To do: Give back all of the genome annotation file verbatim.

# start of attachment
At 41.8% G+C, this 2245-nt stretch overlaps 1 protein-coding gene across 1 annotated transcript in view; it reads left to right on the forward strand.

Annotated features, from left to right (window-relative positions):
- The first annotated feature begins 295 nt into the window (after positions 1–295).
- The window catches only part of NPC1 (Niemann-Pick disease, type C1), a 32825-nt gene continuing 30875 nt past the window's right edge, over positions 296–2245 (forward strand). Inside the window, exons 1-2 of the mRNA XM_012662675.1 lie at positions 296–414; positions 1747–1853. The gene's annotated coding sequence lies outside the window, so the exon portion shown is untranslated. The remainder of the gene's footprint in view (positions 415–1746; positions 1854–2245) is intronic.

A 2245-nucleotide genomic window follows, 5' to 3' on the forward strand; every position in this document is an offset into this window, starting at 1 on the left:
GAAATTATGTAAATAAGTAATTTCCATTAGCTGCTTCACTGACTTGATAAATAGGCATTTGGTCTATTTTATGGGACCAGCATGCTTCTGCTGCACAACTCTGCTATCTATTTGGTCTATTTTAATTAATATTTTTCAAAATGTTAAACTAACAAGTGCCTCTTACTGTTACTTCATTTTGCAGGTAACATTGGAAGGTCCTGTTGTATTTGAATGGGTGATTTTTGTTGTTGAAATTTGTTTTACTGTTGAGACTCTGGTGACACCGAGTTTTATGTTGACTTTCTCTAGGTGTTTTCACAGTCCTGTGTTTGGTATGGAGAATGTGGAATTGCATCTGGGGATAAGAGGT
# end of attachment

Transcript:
At 41.8% G+C, this 2245-nt stretch overlaps 1 protein-coding gene across 1 annotated transcript in view; it reads left to right on the forward strand.

Annotated features, from left to right (window-relative positions):
- The first annotated feature begins 295 nt into the window (after positions 1–295).
- The window catches only part of NPC1 (Niemann-Pick disease, type C1), a 32825-nt gene continuing 30875 nt past the window's right edge, over positions 296–2245 (forward strand). Inside the window, exons 1-2 of the mRNA XM_012662675.1 lie at positions 296–414; positions 1747–1853. The gene's annotated coding sequence lies outside the window, so the exon portion shown is untranslated. The remainder of the gene's footprint in view (positions 415–1746; positions 1854–2245) is intronic.

A 2245-nucleotide genomic window follows, 5' to 3' on the forward strand; every position in this document is an offset into this window, starting at 1 on the left:
GAAATTATGTAAATAAGTAATTTCCATTAGCTGCTTCACTGACTTGATAAATAGGCATTTGGTCTATTTTATGGGACCAGCATGCTTCTGCTGCACAACTCTGCTATCTATTTGGTCTATTTTAATTAATATTTTTCAAAATGTTAAACTAACAAGTGCCTCTTACTGTTACTTCATTTTGCAGGTAACATTGGAAGGTCCTGTTGTATTTGAATGGGTGATTTTTGTTGTTGAAATTTGTTTTACTGTTGAGACTCTGGTGACACCGAGTTTTATGTTGACTTTCTCTAGGTGTTTTCACAGTCCTGTGTTTGGTATGGAGAATGTGGAATTGCATCTGGGGATAAGAGGT